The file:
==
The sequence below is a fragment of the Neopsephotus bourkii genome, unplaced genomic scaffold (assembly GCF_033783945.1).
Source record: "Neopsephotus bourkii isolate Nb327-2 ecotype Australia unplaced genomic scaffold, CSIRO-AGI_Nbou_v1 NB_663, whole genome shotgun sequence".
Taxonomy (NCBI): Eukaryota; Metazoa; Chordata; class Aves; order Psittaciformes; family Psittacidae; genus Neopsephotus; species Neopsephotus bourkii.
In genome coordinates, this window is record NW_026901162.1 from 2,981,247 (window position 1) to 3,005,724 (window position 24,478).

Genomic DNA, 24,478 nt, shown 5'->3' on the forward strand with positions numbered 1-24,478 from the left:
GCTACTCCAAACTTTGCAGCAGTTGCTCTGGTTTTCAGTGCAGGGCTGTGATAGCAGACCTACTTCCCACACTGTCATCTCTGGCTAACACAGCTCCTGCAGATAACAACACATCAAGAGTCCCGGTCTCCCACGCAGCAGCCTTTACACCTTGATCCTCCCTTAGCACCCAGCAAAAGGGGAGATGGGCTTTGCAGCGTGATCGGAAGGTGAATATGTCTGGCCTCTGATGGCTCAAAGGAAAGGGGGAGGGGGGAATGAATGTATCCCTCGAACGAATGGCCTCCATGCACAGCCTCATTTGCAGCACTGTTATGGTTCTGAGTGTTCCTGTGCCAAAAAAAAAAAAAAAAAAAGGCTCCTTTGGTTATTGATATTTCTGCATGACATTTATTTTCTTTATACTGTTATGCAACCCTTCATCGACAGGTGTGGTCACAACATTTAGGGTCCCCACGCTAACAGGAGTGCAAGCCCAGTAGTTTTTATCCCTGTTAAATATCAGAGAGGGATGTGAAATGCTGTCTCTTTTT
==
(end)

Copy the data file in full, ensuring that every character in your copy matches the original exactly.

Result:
The sequence below is a fragment of the Neopsephotus bourkii genome, unplaced genomic scaffold (assembly GCF_033783945.1).
Source record: "Neopsephotus bourkii isolate Nb327-2 ecotype Australia unplaced genomic scaffold, CSIRO-AGI_Nbou_v1 NB_663, whole genome shotgun sequence".
Taxonomy (NCBI): Eukaryota; Metazoa; Chordata; class Aves; order Psittaciformes; family Psittacidae; genus Neopsephotus; species Neopsephotus bourkii.
In genome coordinates, this window is record NW_026901162.1 from 2,981,247 (window position 1) to 3,005,724 (window position 24,478).

Genomic DNA, 24,478 nt, shown 5'->3' on the forward strand with positions numbered 1-24,478 from the left:
GCTACTCCAAACTTTGCAGCAGTTGCTCTGGTTTTCAGTGCAGGGCTGTGATAGCAGACCTACTTCCCACACTGTCATCTCTGGCTAACACAGCTCCTGCAGATAACAACACATCAAGAGTCCCGGTCTCCCACGCAGCAGCCTTTACACCTTGATCCTCCCTTAGCACCCAGCAAAAGGGGAGATGGGCTTTGCAGCGTGATCGGAAGGTGAATATGTCTGGCCTCTGATGGCTCAAAGGAAAGGGGGAGGGGGGAATGAATGTATCCCTCGAACGAATGGCCTCCATGCACAGCCTCATTTGCAGCACTGTTATGGTTCTGAGTGTTCCTGTGCCAAAAAAAAAAAAAAAAAAAGGCTCCTTTGGTTATTGATATTTCTGCATGACATTTATTTTCTTTATACTGTTATGCAACCCTTCATCGACAGGTGTGGTCACAACATTTAGGGTCCCCACGCTAACAGGAGTGCAAGCCCAGTAGTTTTTATCCCTGTTAAATATCAGAGAGGGATGTGAAATGCTGTCTCTTTTT